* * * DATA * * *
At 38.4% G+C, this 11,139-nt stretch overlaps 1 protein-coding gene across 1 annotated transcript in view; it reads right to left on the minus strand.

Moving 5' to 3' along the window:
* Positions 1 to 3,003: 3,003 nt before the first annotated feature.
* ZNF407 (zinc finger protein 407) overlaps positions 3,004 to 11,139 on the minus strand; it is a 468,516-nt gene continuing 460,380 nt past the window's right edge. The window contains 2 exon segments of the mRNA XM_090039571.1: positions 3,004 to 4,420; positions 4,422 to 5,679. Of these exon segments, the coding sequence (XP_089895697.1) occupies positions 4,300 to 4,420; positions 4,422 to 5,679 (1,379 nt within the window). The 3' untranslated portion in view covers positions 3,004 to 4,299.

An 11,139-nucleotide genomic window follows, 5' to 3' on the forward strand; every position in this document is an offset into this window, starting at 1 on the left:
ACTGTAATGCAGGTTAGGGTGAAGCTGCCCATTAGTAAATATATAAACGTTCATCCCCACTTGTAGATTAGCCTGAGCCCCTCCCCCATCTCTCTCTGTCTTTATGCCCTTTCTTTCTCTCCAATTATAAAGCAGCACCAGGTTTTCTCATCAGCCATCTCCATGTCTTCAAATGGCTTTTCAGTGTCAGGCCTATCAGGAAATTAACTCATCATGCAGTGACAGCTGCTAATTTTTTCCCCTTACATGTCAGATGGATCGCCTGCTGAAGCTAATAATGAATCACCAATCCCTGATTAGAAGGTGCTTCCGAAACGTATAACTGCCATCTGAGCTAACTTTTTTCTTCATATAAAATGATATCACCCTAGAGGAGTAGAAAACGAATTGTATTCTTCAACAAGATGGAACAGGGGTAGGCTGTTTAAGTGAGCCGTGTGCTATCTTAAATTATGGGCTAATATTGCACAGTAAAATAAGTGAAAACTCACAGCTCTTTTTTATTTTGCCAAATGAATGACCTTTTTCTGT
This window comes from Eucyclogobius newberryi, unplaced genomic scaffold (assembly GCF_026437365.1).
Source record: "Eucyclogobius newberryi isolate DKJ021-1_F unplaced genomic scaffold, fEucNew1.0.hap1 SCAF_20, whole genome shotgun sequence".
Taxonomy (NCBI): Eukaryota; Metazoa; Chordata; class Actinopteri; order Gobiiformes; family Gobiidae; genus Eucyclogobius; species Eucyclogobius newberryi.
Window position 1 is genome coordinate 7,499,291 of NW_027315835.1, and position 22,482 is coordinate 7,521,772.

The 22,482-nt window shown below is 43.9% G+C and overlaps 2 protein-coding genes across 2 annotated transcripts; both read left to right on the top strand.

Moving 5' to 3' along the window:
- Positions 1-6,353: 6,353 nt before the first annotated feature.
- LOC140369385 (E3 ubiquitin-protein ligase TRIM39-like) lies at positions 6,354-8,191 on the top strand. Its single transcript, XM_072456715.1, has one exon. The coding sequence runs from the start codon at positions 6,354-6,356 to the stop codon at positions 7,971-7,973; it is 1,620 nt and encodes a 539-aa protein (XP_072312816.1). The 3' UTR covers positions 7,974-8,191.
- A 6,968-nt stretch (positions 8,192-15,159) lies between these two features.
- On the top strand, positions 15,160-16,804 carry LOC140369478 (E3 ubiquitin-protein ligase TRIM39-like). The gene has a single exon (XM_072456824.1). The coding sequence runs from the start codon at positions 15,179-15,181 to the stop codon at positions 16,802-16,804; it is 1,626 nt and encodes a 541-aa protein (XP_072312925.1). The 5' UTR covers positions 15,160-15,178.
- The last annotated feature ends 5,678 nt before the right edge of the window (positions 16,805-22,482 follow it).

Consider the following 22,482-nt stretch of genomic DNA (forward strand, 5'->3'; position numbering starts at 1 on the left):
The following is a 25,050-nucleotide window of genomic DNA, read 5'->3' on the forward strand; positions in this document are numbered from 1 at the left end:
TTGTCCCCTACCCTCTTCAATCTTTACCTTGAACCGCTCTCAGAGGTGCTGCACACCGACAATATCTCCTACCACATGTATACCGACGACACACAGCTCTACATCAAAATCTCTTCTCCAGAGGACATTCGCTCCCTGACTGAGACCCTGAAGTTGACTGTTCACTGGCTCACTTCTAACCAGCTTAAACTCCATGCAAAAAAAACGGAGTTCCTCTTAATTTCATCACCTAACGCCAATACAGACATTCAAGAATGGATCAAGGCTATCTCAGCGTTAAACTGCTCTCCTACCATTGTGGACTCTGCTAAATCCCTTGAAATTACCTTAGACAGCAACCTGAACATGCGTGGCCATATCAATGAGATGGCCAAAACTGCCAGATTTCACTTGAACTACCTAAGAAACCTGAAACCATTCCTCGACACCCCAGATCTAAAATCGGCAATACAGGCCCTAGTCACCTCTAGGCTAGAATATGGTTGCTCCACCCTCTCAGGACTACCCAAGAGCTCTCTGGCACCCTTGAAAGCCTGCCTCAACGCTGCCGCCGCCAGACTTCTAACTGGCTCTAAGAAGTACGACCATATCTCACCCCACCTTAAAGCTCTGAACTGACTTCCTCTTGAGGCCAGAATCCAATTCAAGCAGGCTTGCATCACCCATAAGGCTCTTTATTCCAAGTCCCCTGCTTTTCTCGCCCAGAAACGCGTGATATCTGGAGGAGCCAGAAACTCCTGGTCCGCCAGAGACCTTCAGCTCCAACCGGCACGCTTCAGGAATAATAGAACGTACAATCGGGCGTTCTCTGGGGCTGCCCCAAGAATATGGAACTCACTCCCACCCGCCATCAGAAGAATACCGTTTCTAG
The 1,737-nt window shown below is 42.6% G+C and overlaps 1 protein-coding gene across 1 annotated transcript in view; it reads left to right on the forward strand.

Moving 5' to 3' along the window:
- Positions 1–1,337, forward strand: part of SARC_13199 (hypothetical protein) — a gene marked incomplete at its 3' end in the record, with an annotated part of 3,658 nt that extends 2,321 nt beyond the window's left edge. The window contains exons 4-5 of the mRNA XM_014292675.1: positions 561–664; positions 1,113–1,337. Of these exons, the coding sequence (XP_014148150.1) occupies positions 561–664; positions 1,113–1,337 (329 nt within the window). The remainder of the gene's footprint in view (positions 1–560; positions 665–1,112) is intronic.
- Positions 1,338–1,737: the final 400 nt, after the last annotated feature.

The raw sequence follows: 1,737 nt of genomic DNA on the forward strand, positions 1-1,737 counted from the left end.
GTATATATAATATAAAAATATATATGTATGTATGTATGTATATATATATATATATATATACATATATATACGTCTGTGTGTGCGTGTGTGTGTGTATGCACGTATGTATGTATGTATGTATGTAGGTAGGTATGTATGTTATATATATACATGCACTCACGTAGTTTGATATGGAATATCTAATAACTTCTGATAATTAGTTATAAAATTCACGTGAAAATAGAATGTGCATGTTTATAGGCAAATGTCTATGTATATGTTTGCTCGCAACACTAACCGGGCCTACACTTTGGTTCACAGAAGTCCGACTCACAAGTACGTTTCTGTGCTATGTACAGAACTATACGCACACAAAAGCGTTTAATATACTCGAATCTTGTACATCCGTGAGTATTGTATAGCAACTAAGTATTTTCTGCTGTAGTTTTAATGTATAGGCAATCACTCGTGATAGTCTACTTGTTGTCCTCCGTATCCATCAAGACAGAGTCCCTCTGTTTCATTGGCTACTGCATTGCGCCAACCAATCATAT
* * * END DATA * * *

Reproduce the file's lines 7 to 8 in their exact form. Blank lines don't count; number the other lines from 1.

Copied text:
This window comes from Eucyclogobius newberryi, unplaced genomic scaffold (assembly GCF_026437365.1).
Source record: "Eucyclogobius newberryi isolate DKJ021-1_F unplaced genomic scaffold, fEucNew1.0.hap1 SCAF_20, whole genome shotgun sequence".